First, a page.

This was released by Alcohol Focus Scotland earlier this month. In the report leading academics and health experts outline how the Scottish Government can reduce the unacceptably high levels of alcohol marketing that children and young people are exposed to. (#alcoholfreekids)
Removing alcohol adverts from streets and public transport, and phasing out alcohol sponsorship in sport are among the steps that should be taken to prevent alcohol companies reaching our children.
Children are very familiar with and influenced by alcohol brands and advertising campaigns, despite codes of practice which are supposed to protect them. There is clear evidence that exposure to alcohol marketing leads children to start drinking at a younger age and to drink more if they are already drinking.
Alcohol Focus Scotland was asked by Ministers to facilitate an international expert group on alcohol marketing to advise on the most effective policy options available and how they might be implemented in Scotland.
The group’s recommendations include:
- removing alcohol marketing from public spaces such as streets, parks, sports grounds and on public transport
- ending alcohol sponsorship of sports, music and cultural events
- pressing the UK Government to introduce restrictions on TV alcohol advertising between 6am and 11pm, and to restrict cinema alcohol advertising to 18-certificate films
- limiting alcohol advertising in newspapers and magazines to publications aimed at adults
- restricting alcohol marketing on social networking sites
The report also recommends setting up an independent task force on alcohol marketing to remove the regulatory role of the alcohol industry.
More than 30 organisations, including Children 1st, the Scottish Cancer Prevention Network and the medical Royal Colleges, as well as the majority of MSPs (72), have pledged their support to end alcohol marketing in childhood. This report now outlines specific actions which could be taken to achieve that.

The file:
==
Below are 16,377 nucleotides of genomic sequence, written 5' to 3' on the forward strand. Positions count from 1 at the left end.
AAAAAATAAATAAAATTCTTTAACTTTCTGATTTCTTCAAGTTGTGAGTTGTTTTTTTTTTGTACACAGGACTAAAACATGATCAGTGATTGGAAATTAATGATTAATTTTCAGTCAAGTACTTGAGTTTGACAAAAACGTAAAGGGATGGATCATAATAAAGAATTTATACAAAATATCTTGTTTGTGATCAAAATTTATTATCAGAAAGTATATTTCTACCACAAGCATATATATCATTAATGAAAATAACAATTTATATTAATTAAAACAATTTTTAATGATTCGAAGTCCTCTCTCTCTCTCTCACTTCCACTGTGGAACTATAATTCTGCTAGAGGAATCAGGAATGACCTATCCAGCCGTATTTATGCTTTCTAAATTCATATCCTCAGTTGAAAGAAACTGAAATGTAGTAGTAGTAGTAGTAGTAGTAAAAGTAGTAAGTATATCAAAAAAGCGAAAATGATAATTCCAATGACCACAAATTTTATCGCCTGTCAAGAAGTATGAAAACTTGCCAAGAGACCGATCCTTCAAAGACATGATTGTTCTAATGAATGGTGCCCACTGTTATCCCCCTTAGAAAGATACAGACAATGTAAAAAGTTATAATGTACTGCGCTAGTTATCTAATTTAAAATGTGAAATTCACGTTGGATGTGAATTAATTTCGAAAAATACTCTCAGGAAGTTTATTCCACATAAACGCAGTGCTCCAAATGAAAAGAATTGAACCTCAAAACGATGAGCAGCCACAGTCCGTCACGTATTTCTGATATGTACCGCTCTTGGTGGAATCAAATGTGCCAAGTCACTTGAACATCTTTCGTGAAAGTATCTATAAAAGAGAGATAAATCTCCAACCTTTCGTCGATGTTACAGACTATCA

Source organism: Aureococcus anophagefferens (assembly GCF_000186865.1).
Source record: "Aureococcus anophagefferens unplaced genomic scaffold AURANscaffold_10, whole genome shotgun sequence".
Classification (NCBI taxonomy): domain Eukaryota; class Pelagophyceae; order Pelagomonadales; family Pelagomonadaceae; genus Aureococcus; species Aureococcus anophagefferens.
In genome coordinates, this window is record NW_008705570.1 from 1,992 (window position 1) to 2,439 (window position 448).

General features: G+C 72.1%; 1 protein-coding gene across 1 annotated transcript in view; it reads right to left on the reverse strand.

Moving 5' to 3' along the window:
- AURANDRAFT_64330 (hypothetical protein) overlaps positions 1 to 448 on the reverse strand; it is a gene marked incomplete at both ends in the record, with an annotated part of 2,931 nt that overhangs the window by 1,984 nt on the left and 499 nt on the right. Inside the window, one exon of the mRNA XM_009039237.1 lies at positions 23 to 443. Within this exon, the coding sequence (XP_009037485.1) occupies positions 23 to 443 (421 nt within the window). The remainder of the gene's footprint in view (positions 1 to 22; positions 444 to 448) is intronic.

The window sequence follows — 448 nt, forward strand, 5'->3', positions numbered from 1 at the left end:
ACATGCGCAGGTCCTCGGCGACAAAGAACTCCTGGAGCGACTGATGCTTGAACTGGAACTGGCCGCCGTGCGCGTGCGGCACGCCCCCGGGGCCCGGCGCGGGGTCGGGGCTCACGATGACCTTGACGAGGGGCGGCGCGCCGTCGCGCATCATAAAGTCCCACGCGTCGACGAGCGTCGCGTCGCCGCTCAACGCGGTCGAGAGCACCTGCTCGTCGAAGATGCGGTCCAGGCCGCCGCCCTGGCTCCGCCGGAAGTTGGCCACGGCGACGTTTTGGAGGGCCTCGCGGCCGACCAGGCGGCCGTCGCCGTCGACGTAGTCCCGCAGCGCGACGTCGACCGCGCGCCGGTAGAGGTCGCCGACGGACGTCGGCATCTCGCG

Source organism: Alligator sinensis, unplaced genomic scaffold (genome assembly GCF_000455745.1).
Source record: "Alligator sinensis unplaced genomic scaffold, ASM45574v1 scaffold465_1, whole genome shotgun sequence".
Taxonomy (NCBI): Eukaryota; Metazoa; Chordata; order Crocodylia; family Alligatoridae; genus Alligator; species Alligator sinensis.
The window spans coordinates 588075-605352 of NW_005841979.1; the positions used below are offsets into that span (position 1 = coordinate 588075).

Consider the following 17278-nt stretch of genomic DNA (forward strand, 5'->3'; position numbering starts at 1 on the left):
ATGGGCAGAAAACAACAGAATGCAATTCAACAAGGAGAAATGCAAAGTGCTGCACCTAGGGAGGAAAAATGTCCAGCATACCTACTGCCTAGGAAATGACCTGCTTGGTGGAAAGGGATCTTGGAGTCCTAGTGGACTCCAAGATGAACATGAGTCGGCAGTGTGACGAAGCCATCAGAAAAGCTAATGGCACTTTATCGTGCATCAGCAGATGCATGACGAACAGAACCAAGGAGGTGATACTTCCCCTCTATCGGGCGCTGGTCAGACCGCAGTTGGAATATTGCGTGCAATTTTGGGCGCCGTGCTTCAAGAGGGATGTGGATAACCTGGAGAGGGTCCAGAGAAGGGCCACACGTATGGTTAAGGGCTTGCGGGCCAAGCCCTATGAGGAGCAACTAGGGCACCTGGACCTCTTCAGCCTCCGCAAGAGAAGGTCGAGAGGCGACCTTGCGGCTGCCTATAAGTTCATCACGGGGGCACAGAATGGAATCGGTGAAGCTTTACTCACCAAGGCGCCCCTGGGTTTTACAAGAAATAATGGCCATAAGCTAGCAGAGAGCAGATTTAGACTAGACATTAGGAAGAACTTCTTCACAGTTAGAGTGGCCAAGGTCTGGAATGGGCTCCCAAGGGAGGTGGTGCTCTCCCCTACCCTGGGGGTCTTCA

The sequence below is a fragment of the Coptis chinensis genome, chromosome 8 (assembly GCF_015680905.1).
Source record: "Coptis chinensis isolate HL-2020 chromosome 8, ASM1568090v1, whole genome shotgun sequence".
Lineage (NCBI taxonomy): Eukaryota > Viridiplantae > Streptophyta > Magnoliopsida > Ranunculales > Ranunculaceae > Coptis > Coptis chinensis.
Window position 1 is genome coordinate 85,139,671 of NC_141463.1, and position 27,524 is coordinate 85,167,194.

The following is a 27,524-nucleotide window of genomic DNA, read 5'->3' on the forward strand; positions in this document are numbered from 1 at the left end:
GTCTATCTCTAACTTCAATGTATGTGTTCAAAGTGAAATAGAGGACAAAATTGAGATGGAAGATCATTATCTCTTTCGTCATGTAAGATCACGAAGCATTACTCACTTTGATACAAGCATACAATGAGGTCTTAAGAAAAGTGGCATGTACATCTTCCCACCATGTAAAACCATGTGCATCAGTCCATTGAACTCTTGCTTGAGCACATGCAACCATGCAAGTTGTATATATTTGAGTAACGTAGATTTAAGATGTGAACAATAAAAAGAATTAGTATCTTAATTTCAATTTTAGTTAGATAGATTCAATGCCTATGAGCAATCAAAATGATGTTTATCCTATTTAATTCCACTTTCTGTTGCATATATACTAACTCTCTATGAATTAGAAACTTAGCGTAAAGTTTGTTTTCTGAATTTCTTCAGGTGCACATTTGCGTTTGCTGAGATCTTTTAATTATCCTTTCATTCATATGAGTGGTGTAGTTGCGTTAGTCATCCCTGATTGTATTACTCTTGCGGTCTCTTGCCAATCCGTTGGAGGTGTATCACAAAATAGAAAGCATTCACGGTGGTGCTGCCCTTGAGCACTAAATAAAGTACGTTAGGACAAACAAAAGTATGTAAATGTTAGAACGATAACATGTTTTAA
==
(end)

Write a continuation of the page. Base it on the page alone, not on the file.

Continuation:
Professor Gerard Hastings, one of the group members and internationally renowned expert on social marketing, said:
“Self-regulation does not work; it will not control dishonest banks, over-claiming MPs – or profit-driven multinational drinks companies. And yet we continue to rely on it to protect our children from alcohol marketing. It is no surprise that study after study has shown that, as a result, children are being put in harm’s way – and that parents want policy makers to be more courageous. Scotland now has a chance to grasp this nettle and show how independent statutory regulation of marketing can provide our young people the protection they deserve. The international community is trusting us to take the same public health lead we took on smoke-free public places and minimum unit pricing; let us show them that we will.”
Alison Douglas, Chief Executive of Alcohol Focus Scotland, said:
“An alcohol-free childhood is the healthiest and best option, yet we allow alcohol companies to reach our children from a young age. They are seeing and hearing positive messages about alcohol when waiting for the school bus, watching the football, at the cinema or using social media. We need to create environments that foster positive choices and support children’s healthy development. We hope Ministers will respond to this report and the groundswell of support for effective alcohol marketing restrictions in Scotland.”
Tam Baillie, Children and Young People’s Commissioner Scotland said:
“I strongly support this report which provides clear evidence on the nature and reach of alcohol marketing and makes welcome and sensible proposals to safeguard our children. All children and young people have the right to good health and that must include the right to grow up free from commercial pressures to drink alcohol. The extent of the actions we take now are a good measure of the value we place on our children for the future.”